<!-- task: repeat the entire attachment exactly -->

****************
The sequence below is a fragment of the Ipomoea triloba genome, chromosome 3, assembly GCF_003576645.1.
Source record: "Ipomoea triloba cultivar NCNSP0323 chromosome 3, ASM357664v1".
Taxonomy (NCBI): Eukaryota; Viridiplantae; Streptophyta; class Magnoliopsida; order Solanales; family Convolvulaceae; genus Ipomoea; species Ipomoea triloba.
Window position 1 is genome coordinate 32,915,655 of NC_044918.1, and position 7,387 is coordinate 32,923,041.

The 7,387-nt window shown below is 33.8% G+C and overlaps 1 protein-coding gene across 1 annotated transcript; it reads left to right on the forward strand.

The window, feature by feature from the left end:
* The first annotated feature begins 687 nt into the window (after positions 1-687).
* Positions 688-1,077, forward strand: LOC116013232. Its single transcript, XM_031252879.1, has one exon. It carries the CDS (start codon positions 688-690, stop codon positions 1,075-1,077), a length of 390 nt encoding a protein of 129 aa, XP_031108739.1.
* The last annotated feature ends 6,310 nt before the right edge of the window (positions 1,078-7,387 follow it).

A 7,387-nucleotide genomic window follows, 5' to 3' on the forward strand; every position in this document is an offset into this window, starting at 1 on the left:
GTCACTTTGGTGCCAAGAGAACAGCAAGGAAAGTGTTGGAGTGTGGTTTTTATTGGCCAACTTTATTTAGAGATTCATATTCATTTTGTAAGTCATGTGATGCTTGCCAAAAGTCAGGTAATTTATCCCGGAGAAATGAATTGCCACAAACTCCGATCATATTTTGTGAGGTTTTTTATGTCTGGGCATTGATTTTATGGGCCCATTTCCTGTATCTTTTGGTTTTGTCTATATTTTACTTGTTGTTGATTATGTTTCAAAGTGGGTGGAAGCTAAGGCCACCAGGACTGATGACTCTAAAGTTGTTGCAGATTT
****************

The sequence below is a fragment of the Ipomoea triloba genome, chromosome 3, assembly GCF_003576645.1.
Source record: "Ipomoea triloba cultivar NCNSP0323 chromosome 3, ASM357664v1".
Taxonomy (NCBI): Eukaryota; Viridiplantae; Streptophyta; class Magnoliopsida; order Solanales; family Convolvulaceae; genus Ipomoea; species Ipomoea triloba.
Window position 1 is genome coordinate 32,915,655 of NC_044918.1, and position 7,387 is coordinate 32,923,041.

The 7,387-nt window shown below is 33.8% G+C and overlaps 1 protein-coding gene across 1 annotated transcript; it reads left to right on the forward strand.

The window, feature by feature from the left end:
* The first annotated feature begins 687 nt into the window (after positions 1-687).
* Positions 688-1,077, forward strand: LOC116013232. Its single transcript, XM_031252879.1, has one exon. It carries the CDS (start codon positions 688-690, stop codon positions 1,075-1,077), a length of 390 nt encoding a protein of 129 aa, XP_031108739.1.
* The last annotated feature ends 6,310 nt before the right edge of the window (positions 1,078-7,387 follow it).

A 7,387-nucleotide genomic window follows, 5' to 3' on the forward strand; every position in this document is an offset into this window, starting at 1 on the left:
GTCACTTTGGTGCCAAGAGAACAGCAAGGAAAGTGTTGGAGTGTGGTTTTTATTGGCCAACTTTATTTAGAGATTCATATTCATTTTGTAAGTCATGTGATGCTTGCCAAAAGTCAGGTAATTTATCCCGGAGAAATGAATTGCCACAAACTCCGATCATATTTTGTGAGGTTTTTTATGTCTGGGCATTGATTTTATGGGCCCATTTCCTGTATCTTTTGGTTTTGTCTATATTTTACTTGTTGTTGATTATGTTTCAAAGTGGGTGGAAGCTAAGGCCACCAGGACTGATGACTCTAAAGTTGTTGCAGATTT